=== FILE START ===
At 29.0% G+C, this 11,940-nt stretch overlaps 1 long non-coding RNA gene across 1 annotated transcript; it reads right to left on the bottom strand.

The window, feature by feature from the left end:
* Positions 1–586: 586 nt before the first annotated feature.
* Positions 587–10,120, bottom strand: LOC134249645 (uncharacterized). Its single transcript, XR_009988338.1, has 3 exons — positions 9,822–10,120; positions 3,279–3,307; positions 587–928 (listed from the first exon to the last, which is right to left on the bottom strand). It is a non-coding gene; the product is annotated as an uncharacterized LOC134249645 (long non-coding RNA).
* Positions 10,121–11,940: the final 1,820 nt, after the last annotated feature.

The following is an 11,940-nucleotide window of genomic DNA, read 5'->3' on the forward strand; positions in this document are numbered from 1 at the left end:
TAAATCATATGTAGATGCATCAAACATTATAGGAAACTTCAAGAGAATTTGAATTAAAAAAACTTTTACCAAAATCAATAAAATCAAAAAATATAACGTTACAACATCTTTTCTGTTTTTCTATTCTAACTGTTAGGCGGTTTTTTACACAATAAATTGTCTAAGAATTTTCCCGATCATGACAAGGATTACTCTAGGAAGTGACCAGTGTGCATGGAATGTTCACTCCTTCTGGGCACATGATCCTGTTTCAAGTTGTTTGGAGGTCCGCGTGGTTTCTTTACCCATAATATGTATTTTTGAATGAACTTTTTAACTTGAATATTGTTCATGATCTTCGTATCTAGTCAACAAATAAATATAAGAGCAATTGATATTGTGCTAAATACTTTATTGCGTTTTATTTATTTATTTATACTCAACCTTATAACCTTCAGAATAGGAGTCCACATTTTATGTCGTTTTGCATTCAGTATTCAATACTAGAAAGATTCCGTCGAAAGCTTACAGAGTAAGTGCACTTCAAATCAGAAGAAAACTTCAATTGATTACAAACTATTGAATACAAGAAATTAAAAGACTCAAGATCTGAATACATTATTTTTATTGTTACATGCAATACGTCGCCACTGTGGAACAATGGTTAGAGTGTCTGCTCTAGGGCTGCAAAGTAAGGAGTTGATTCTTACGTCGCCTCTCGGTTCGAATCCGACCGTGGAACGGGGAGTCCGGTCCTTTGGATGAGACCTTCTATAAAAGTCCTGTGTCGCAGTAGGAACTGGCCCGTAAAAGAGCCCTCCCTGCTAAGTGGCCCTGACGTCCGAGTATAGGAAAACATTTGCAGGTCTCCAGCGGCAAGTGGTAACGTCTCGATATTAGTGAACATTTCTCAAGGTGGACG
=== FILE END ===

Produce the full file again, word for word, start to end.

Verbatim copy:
At 29.0% G+C, this 11,940-nt stretch overlaps 1 long non-coding RNA gene across 1 annotated transcript; it reads right to left on the bottom strand.

The window, feature by feature from the left end:
* Positions 1–586: 586 nt before the first annotated feature.
* Positions 587–10,120, bottom strand: LOC134249645 (uncharacterized). Its single transcript, XR_009988338.1, has 3 exons — positions 9,822–10,120; positions 3,279–3,307; positions 587–928 (listed from the first exon to the last, which is right to left on the bottom strand). It is a non-coding gene; the product is annotated as an uncharacterized LOC134249645 (long non-coding RNA).
* Positions 10,121–11,940: the final 1,820 nt, after the last annotated feature.

The following is an 11,940-nucleotide window of genomic DNA, read 5'->3' on the forward strand; positions in this document are numbered from 1 at the left end:
TAAATCATATGTAGATGCATCAAACATTATAGGAAACTTCAAGAGAATTTGAATTAAAAAAACTTTTACCAAAATCAATAAAATCAAAAAATATAACGTTACAACATCTTTTCTGTTTTTCTATTCTAACTGTTAGGCGGTTTTTTACACAATAAATTGTCTAAGAATTTTCCCGATCATGACAAGGATTACTCTAGGAAGTGACCAGTGTGCATGGAATGTTCACTCCTTCTGGGCACATGATCCTGTTTCAAGTTGTTTGGAGGTCCGCGTGGTTTCTTTACCCATAATATGTATTTTTGAATGAACTTTTTAACTTGAATATTGTTCATGATCTTCGTATCTAGTCAACAAATAAATATAAGAGCAATTGATATTGTGCTAAATACTTTATTGCGTTTTATTTATTTATTTATACTCAACCTTATAACCTTCAGAATAGGAGTCCACATTTTATGTCGTTTTGCATTCAGTATTCAATACTAGAAAGATTCCGTCGAAAGCTTACAGAGTAAGTGCACTTCAAATCAGAAGAAAACTTCAATTGATTACAAACTATTGAATACAAGAAATTAAAAGACTCAAGATCTGAATACATTATTTTTATTGTTACATGCAATACGTCGCCACTGTGGAACAATGGTTAGAGTGTCTGCTCTAGGGCTGCAAAGTAAGGAGTTGATTCTTACGTCGCCTCTCGGTTCGAATCCGACCGTGGAACGGGGAGTCCGGTCCTTTGGATGAGACCTTCTATAAAAGTCCTGTGTCGCAGTAGGAACTGGCCCGTAAAAGAGCCCTCCCTGCTAAGTGGCCCTGACGTCCGAGTATAGGAAAACATTTGCAGGTCTCCAGCGGCAAGTGGTAACGTCTCGATATTAGTGAACATTTCTCAAGGTGGACG